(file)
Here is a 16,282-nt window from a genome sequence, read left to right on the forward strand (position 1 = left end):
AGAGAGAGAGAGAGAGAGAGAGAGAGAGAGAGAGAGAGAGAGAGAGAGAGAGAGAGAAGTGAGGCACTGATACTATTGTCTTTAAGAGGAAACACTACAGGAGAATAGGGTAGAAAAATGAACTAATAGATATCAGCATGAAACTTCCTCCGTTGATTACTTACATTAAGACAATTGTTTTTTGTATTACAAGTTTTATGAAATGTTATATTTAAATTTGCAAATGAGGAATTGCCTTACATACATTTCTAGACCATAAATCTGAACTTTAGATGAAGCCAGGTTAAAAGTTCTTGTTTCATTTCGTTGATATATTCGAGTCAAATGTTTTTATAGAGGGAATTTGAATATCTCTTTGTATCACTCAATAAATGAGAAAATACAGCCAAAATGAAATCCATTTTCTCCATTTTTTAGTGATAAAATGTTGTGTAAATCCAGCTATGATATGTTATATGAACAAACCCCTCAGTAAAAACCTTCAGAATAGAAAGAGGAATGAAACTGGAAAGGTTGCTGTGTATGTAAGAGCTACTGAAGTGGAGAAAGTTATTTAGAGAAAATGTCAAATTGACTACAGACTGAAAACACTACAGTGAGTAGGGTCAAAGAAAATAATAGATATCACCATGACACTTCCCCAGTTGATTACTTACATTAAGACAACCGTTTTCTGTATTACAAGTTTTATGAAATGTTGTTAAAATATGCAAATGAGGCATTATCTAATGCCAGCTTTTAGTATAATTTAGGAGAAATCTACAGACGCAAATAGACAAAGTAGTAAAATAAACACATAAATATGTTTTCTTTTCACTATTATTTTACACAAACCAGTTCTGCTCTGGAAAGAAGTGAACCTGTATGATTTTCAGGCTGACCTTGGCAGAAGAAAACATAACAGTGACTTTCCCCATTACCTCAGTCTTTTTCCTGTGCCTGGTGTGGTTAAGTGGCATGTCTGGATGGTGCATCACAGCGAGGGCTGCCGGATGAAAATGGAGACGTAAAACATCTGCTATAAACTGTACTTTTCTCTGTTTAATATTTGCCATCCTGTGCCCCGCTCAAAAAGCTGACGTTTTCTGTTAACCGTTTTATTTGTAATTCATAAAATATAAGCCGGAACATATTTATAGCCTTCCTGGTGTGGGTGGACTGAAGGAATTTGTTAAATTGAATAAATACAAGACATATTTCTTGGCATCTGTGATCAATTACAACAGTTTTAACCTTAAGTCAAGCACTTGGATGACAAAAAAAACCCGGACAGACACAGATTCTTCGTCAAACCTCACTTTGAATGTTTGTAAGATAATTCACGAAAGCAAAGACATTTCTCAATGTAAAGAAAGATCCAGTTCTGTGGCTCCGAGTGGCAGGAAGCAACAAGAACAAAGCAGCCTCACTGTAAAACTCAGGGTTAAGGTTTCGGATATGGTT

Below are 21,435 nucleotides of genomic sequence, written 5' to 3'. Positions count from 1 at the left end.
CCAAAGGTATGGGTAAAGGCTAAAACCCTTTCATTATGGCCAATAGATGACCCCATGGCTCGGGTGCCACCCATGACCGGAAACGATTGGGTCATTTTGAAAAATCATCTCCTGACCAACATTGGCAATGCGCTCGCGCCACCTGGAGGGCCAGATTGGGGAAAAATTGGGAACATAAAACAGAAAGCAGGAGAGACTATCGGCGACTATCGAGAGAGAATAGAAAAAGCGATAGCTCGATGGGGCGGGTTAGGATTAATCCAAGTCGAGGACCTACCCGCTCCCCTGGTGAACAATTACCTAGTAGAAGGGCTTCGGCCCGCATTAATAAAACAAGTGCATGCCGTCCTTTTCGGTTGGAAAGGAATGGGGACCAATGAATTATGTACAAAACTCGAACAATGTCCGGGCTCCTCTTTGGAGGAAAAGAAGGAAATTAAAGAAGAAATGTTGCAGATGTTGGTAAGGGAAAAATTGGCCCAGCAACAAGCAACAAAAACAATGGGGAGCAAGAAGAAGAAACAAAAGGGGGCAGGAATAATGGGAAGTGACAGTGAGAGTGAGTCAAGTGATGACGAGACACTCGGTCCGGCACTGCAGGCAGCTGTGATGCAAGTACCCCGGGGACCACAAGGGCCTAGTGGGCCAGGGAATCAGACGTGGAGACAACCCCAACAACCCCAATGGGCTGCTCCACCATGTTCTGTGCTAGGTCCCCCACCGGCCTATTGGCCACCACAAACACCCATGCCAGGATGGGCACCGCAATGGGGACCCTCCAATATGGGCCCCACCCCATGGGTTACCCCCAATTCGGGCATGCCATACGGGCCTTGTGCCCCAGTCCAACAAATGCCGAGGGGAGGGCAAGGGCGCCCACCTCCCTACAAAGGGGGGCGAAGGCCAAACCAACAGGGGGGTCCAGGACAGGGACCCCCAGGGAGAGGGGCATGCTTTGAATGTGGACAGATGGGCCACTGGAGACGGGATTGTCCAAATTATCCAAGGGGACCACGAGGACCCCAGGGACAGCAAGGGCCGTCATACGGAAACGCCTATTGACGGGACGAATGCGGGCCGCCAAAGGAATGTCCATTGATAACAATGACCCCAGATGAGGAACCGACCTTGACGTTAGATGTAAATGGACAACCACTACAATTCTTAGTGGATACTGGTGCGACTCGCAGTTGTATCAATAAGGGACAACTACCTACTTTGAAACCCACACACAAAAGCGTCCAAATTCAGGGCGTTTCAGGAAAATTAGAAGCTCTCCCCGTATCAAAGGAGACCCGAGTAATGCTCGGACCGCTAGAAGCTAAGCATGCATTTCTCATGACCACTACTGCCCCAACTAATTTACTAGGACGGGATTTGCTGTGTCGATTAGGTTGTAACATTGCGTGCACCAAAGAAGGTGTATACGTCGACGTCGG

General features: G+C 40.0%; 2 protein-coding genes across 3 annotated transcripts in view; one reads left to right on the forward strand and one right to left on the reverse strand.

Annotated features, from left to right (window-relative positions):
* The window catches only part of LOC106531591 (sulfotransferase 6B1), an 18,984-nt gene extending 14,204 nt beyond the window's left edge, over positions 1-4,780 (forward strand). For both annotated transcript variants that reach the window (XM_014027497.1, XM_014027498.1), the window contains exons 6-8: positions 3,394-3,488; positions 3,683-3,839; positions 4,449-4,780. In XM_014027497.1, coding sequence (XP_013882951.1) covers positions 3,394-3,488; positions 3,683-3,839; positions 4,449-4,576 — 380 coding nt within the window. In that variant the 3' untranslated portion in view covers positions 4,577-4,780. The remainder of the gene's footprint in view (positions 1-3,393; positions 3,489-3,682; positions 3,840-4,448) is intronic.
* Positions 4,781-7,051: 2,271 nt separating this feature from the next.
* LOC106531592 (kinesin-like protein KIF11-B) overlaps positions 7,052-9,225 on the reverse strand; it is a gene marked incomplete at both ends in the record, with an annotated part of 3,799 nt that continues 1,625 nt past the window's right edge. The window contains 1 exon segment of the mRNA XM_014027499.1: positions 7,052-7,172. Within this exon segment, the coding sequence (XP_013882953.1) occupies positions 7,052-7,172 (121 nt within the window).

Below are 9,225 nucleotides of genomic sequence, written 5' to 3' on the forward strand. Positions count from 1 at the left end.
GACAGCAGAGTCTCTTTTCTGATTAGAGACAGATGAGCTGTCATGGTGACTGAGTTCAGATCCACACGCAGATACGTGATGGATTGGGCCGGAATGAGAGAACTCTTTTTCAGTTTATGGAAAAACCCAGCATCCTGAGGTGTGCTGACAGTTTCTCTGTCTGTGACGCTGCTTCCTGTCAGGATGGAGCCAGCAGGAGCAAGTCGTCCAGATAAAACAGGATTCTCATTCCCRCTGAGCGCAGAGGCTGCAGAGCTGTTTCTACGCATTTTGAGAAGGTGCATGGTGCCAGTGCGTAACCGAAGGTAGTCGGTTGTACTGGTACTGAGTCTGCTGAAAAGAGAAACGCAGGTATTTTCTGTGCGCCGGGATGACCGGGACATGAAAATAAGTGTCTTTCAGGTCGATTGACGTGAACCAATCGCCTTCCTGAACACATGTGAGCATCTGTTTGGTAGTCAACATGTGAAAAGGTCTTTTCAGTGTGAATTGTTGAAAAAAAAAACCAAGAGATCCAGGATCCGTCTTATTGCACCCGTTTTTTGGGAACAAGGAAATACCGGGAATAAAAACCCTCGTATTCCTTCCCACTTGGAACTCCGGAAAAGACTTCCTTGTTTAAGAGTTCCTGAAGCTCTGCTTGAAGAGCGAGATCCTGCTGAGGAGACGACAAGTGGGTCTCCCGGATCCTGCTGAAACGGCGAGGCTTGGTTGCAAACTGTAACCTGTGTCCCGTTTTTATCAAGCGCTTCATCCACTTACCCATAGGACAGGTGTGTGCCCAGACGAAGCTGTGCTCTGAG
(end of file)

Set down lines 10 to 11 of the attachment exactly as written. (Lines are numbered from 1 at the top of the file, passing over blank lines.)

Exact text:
Below are 9,225 nucleotides of genomic sequence, written 5' to 3' on the forward strand. Positions count from 1 at the left end.
GACAGCAGAGTCTCTTTTCTGATTAGAGACAGATGAGCTGTCATGGTGACTGAGTTCAGATCCACACGCAGATACGTGATGGATTGGGCCGGAATGAGAGAACTCTTTTTCAGTTTATGGAAAAACCCAGCATCCTGAGGTGTGCTGACAGTTTCTCTGTCTGTGACGCTGCTTCCTGTCAGGATGGAGCCAGCAGGAGCAAGTCGTCCAGATAAAACAGGATTCTCATTCCCRCTGAGCGCAGAGGCTGCAGAGCTGTTTCTACGCATTTTGAGAAGGTGCATGGTGCCAGTGCGTAACCGAAGGTAGTCGGTTGTACTGGTACTGAGTCTGCTGAAAAGAGAAACGCAGGTATTTTCTGTGCGCCGGGATGACCGGGACATGAAAATAAGTGTCTTTCAGGTCGATTGACGTGAACCAATCGCCTTCCTGAACACATGTGAGCATCTGTTTGGTAGTCAACATGTGAAAAGGTCTTTTCAGTGTGAATTGTTGAAAAAAAAAACCAAGAGATCCAGGATCCGTCTTATTGCACCCGTTTTTTGGGAACAAGGAAATACCGGGAATAAAAACCCTCGTATTCCTTCCCACTTGGAACTCCGGAAAAGACTTCCTTGTTTAAGAGTTCCTGAAGCTCTGCTTGAAGAGCGAGATCCTGCTGAGGAGACGACAAGTGGGTCTCCCGGATCCTGCTGAAACGGCGAGGCTTGGTTGCAAACTGTAACCTGTGTCCCGTTTTTATCAAGCGCTTCATCCACTTACCCATAGGACAGGTGTGTGCCCAGACGAAGCTGTGCTCTGAG